The author of this post suggests her readers to look for credible Spokane expungement lawyers if they want their DUI record or other criminal record expunged.
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Thursday, August 7, 2014

LLC Or Corporation - Which is Best For My Business?

Both the LLC and corporation are legal entities that provide liability protection for their owners. While the corporation has been around longer, the limited liability company was created to offer the same level of protection. However, an LLC is designed specifically to cater toward the small business owner. It offers the same liability protection as a corporation but allows a much more simple operational structure with a lesser number of formalities.

LLC v. Corporation - TAX MATTERS

The limited liability company offers more tax choices than a corporation. Owners of an LLC can elect for profits to be taxed pursuant to a pass through structure (single layer of taxation) or pursuant to a C corporation (double taxation) or S corporation structure (single taxation but with many requirements and ongoing compliance requirements).

The corporation only has the choice of C corporation or S corporation taxation. Small business owners many times prefer the LLC pass through taxation because it allows them to avoid double taxation of profits and in many cases be able to take business losses to reduce taxes from other income WITHOUT having to worry about meeting a laundry list of S corporation requirements.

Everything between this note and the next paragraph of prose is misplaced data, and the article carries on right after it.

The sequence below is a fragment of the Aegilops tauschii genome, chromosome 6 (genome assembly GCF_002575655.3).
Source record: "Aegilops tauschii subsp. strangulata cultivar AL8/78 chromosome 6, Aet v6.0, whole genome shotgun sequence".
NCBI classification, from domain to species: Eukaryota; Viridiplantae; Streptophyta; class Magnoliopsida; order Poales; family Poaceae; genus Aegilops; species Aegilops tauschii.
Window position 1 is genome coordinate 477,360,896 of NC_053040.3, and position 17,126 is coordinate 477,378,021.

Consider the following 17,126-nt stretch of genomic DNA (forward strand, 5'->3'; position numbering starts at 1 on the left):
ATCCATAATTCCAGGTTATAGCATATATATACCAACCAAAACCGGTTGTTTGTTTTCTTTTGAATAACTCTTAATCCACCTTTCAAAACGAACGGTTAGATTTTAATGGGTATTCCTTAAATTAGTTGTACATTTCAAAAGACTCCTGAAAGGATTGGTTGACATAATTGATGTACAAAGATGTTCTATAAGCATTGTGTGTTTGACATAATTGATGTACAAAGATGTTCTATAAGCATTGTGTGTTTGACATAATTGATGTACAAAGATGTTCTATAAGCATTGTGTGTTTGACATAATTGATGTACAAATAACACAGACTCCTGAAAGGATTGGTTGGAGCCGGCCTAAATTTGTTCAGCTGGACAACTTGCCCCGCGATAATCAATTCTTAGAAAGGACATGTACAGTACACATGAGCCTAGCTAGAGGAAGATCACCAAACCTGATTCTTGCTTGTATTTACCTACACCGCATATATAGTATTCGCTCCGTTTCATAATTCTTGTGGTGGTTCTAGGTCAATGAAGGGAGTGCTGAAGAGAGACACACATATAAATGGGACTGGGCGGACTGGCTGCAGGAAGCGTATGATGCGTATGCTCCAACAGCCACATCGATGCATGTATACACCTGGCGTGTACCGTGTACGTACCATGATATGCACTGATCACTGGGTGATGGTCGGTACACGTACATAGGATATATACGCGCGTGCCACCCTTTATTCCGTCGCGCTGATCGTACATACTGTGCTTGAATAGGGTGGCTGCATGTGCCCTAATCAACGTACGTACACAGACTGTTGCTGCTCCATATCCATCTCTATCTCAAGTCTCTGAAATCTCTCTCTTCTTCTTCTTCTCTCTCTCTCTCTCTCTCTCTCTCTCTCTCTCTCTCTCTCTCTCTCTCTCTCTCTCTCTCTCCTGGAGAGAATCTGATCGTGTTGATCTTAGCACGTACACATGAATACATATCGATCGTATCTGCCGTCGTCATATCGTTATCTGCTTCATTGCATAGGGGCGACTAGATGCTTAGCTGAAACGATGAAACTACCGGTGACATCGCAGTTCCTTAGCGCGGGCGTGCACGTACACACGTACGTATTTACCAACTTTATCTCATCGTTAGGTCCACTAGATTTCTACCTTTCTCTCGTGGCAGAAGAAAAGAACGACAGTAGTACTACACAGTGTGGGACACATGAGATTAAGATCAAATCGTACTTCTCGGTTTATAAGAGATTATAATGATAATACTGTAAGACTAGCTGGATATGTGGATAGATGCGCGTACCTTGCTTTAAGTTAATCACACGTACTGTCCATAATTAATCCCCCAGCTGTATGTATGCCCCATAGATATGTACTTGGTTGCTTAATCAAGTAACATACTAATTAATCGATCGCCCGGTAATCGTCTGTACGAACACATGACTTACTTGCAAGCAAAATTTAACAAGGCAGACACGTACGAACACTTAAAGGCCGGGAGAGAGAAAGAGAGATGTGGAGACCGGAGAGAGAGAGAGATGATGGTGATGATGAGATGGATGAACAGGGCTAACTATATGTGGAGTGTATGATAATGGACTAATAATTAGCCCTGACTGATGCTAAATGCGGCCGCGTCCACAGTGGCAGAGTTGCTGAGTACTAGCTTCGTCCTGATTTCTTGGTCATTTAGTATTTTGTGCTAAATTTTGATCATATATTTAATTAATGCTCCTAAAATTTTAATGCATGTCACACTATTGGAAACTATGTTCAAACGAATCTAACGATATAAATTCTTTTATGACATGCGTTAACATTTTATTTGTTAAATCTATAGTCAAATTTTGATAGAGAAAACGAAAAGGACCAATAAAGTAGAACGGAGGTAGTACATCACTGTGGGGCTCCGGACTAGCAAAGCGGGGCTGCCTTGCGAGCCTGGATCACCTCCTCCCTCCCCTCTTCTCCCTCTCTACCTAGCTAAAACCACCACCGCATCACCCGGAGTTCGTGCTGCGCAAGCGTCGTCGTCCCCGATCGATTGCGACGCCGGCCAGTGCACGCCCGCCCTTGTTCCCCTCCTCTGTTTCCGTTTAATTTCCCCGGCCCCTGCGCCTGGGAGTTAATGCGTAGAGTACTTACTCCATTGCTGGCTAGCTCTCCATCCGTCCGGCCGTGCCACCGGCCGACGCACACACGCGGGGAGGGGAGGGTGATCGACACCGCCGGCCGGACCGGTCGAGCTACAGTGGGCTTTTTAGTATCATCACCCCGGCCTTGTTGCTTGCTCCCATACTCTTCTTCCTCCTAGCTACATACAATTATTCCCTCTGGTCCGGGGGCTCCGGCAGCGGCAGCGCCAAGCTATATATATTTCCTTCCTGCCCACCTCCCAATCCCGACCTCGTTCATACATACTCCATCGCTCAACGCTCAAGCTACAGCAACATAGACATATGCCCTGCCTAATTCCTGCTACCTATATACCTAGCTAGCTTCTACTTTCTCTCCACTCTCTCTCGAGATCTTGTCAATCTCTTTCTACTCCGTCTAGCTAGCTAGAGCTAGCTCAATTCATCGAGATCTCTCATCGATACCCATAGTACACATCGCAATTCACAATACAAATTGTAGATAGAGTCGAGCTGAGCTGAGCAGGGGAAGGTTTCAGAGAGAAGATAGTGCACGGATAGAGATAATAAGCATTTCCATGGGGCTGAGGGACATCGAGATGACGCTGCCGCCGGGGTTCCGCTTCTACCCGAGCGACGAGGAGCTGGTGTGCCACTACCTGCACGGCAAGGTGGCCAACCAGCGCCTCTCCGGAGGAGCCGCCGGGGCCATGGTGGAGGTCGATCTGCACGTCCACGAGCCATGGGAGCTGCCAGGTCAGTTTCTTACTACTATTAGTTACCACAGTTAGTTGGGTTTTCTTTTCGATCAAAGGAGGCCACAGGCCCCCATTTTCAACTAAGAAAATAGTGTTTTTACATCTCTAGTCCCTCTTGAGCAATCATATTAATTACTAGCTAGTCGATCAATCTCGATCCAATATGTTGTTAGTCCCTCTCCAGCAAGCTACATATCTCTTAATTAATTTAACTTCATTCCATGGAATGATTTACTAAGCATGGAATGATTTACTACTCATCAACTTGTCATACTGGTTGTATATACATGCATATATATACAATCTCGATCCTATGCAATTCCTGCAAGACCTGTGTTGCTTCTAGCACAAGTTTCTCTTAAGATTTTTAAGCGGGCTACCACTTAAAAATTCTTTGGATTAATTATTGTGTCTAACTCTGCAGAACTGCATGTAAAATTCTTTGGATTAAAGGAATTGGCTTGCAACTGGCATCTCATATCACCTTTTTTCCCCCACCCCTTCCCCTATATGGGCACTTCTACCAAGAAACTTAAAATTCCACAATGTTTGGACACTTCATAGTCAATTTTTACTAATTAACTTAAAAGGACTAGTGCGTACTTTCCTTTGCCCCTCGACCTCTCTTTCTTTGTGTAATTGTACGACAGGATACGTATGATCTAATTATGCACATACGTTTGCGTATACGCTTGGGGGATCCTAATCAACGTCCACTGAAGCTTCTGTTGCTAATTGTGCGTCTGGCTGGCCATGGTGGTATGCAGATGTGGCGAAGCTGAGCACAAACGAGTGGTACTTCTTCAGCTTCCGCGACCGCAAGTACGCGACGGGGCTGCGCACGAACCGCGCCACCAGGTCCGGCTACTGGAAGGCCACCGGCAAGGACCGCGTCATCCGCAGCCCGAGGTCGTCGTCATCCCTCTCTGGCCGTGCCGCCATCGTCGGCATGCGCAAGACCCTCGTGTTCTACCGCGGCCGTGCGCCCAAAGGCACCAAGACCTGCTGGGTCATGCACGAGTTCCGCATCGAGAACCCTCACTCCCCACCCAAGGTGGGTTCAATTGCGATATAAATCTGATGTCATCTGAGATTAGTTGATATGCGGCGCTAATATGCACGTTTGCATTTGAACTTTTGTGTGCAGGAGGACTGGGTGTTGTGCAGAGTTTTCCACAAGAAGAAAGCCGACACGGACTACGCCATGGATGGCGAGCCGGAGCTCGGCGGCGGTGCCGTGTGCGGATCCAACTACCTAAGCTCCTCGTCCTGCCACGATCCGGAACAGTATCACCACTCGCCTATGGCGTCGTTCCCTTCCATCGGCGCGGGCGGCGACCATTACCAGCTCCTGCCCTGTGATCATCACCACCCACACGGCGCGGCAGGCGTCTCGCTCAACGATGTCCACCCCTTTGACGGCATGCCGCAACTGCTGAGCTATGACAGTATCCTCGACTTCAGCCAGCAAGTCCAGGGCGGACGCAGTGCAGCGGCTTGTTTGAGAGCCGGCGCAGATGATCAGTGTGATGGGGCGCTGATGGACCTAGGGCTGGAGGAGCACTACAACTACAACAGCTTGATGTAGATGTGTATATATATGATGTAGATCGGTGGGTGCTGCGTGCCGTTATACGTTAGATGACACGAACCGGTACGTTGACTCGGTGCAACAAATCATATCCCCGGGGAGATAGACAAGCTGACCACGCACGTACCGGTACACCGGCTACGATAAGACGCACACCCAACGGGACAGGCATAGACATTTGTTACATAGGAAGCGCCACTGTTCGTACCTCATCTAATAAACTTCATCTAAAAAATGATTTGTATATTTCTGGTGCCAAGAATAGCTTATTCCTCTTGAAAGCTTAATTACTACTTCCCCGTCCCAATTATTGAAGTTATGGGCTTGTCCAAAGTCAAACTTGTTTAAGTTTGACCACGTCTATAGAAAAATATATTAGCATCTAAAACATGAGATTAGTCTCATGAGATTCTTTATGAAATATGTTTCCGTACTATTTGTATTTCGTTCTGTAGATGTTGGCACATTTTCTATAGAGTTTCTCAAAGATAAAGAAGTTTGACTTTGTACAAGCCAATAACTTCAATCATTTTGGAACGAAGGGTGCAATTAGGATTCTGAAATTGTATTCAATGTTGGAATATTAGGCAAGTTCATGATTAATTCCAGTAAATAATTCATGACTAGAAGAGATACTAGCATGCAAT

While the S corporation structure is available to both types of entities, it only allows a certain # of owners, all owners must be persons (so no entities) and US or permanent residents of the United States. There are other requirements as well so check with your accountant for the specific details.

As a business evolves, things change and with an S corporation tax status, you always need to be on top of the latest S corporation requirements. The failure to meet a requirement, even if accidental, can result in disastrous tax liability and penalties.